Seven Brazilian airports, including Manaus Eduardo Gomes, are to be operated by French firm Vinci Airports following a call for tenders by the South American state’s civil aviation regulator.
Alongside the 30-year concession for Manaus the company has secured the management of six other northern airports at Porto Velho, Rio Branco, Boa Vista, Cruzeiro do Sul, Tabatinga and Tefe.
Manaus accounted for 3 million of the total 4.7 million passengers handled by these airports in 2019, before the onset of the pandemic.
Vinci says it will “transform” the airports into “eco-efficient infrastructures”, through the installation of photovoltaic farms, biodiversity laboratories, carbon-sink projects, with a zero-emissions target.
This work will be carried out along with the modernisation of terminals and runways, and other aspects of managing the facilities.
Vinci already operates the north-eastern Salvador Bahia airport and says it will “build on the successful environmental policy” adopted over the past three years.
“Our roadmap is clear,” says Vinci Airports president Nicolas Notebaert. “Green airports for green growth.”
The company aims to assist Manaus’s recovery from the pandemic with development of passenger and cargo activity.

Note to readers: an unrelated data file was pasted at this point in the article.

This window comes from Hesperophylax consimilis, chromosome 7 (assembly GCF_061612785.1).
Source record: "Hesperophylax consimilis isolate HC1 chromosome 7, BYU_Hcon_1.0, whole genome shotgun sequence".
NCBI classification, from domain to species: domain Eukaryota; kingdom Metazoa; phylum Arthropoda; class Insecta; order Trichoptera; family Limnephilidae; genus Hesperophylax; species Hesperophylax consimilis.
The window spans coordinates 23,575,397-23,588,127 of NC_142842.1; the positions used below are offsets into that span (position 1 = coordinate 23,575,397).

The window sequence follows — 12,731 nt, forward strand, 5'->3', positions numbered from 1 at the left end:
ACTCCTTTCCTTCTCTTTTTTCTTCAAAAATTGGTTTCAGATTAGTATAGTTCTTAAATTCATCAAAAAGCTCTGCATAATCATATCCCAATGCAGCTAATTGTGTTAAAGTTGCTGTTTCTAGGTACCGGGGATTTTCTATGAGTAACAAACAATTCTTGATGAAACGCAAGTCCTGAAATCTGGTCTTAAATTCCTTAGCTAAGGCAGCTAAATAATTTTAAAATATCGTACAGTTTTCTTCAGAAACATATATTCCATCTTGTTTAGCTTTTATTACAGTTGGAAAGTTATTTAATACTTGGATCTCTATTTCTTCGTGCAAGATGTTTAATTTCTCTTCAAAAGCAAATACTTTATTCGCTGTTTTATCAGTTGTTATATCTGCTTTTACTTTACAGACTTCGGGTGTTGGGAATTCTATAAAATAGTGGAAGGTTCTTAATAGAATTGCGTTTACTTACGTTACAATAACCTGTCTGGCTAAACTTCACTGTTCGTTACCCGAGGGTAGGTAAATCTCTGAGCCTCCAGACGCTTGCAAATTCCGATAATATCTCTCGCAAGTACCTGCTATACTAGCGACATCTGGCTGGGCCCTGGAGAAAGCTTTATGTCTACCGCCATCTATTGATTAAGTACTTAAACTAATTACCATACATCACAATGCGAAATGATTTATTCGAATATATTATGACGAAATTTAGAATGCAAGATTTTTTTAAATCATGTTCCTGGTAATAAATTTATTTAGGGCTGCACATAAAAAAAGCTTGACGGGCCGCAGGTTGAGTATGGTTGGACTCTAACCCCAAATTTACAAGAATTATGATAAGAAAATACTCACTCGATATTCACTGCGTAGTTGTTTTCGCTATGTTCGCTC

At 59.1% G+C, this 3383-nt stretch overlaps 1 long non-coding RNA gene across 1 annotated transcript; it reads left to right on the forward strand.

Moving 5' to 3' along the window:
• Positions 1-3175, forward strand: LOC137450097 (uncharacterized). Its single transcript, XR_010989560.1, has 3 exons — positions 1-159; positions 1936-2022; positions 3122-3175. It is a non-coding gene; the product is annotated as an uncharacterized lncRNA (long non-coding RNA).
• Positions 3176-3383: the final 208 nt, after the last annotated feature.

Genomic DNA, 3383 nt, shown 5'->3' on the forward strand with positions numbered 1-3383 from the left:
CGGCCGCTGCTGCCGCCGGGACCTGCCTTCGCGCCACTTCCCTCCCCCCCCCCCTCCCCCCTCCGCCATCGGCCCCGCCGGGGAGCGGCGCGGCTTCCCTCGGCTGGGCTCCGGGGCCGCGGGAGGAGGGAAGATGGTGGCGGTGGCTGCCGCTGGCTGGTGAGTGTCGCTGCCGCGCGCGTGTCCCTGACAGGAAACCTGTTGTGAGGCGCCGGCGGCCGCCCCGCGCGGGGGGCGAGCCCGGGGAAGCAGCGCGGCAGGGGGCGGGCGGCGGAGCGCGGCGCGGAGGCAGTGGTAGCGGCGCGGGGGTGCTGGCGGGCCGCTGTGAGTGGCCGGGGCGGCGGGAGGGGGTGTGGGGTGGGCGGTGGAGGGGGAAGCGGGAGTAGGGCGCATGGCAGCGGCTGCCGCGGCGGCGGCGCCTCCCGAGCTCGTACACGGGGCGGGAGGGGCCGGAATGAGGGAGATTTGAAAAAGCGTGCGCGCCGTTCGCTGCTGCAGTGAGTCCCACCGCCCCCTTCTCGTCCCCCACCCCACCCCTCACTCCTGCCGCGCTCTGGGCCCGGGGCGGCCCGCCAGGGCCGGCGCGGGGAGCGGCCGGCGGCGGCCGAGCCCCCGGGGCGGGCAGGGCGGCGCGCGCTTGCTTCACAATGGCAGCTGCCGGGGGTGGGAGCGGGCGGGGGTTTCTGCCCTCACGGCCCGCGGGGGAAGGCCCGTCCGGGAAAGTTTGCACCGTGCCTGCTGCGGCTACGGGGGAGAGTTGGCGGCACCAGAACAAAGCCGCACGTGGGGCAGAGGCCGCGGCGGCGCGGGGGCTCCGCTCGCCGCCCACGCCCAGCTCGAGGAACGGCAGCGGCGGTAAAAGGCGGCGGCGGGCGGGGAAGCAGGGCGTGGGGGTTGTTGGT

While Manaus edges into the top 20 Brazilian airports for passenger numbers, Vinci says it is the country’s third-busiest for freight.
“Manaus plays a key role in the country’s economy, in particular for the high-growth electronics industry,” it states, describing it as a “pillar” of development for the Amazonian region.
Vinci will manage 16 Latin American airports – across Brazil, Chile, Costa Rica and the Dominican Republic – as a result of the concession.
The company paid R$420 million for the seven Brazilian airports, according to ANAC.
Its concession package was one of three assigned by Brazilian authorities. The company Companhia de Participacoes em Concessoes secured the other two.
These two packages comprised a southern group of nine airports – including Curitiba and Foz do Iguacu – acquired for R$2.1 billion and a central group of six, among them Goiania and Teresina, for R$754 million.